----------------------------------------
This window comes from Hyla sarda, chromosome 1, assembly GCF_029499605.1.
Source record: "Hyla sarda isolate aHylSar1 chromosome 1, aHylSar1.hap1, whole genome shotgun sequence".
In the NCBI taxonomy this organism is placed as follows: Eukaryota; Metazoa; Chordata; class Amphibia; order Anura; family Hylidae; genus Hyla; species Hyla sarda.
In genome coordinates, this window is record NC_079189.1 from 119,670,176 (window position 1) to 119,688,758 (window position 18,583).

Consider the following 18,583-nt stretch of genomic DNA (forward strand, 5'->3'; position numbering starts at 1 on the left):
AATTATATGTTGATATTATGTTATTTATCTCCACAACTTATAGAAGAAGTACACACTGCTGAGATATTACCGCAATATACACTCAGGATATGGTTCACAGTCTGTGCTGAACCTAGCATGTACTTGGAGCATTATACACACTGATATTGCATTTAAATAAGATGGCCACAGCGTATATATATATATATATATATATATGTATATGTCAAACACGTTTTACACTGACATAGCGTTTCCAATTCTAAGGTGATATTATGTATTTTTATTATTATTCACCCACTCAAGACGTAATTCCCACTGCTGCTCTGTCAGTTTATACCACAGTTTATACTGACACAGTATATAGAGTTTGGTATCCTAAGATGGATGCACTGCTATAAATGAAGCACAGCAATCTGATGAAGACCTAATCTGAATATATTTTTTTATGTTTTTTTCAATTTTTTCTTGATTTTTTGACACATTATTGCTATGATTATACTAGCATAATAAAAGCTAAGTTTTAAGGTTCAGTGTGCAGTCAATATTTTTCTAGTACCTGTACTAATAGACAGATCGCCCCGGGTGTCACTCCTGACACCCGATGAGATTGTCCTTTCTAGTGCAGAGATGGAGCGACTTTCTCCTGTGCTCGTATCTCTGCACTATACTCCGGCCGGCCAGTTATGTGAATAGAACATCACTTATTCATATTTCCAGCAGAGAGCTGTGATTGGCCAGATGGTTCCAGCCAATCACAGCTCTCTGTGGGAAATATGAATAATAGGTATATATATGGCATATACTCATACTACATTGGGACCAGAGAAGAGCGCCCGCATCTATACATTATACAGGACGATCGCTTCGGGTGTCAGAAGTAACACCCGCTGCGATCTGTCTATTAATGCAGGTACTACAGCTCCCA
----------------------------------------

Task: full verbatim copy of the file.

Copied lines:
This window comes from Hyla sarda, chromosome 1, assembly GCF_029499605.1.
Source record: "Hyla sarda isolate aHylSar1 chromosome 1, aHylSar1.hap1, whole genome shotgun sequence".
In the NCBI taxonomy this organism is placed as follows: Eukaryota; Metazoa; Chordata; class Amphibia; order Anura; family Hylidae; genus Hyla; species Hyla sarda.
In genome coordinates, this window is record NC_079189.1 from 119,670,176 (window position 1) to 119,688,758 (window position 18,583).

Consider the following 18,583-nt stretch of genomic DNA (forward strand, 5'->3'; position numbering starts at 1 on the left):
AATTATATGTTGATATTATGTTATTTATCTCCACAACTTATAGAAGAAGTACACACTGCTGAGATATTACCGCAATATACACTCAGGATATGGTTCACAGTCTGTGCTGAACCTAGCATGTACTTGGAGCATTATACACACTGATATTGCATTTAAATAAGATGGCCACAGCGTATATATATATATATATATATATATGTATATGTCAAACACGTTTTACACTGACATAGCGTTTCCAATTCTAAGGTGATATTATGTATTTTTATTATTATTCACCCACTCAAGACGTAATTCCCACTGCTGCTCTGTCAGTTTATACCACAGTTTATACTGACACAGTATATAGAGTTTGGTATCCTAAGATGGATGCACTGCTATAAATGAAGCACAGCAATCTGATGAAGACCTAATCTGAATATATTTTTTTATGTTTTTTTCAATTTTTTCTTGATTTTTTGACACATTATTGCTATGATTATACTAGCATAATAAAAGCTAAGTTTTAAGGTTCAGTGTGCAGTCAATATTTTTCTAGTACCTGTACTAATAGACAGATCGCCCCGGGTGTCACTCCTGACACCCGATGAGATTGTCCTTTCTAGTGCAGAGATGGAGCGACTTTCTCCTGTGCTCGTATCTCTGCACTATACTCCGGCCGGCCAGTTATGTGAATAGAACATCACTTATTCATATTTCCAGCAGAGAGCTGTGATTGGCCAGATGGTTCCAGCCAATCACAGCTCTCTGTGGGAAATATGAATAATAGGTATATATATGGCATATACTCATACTACATTGGGACCAGAGAAGAGCGCCCGCATCTATACATTATACAGGACGATCGCTTCGGGTGTCAGAAGTAACACCCGCTGCGATCTGTCTATTAATGCAGGTACTACAGCTCCCA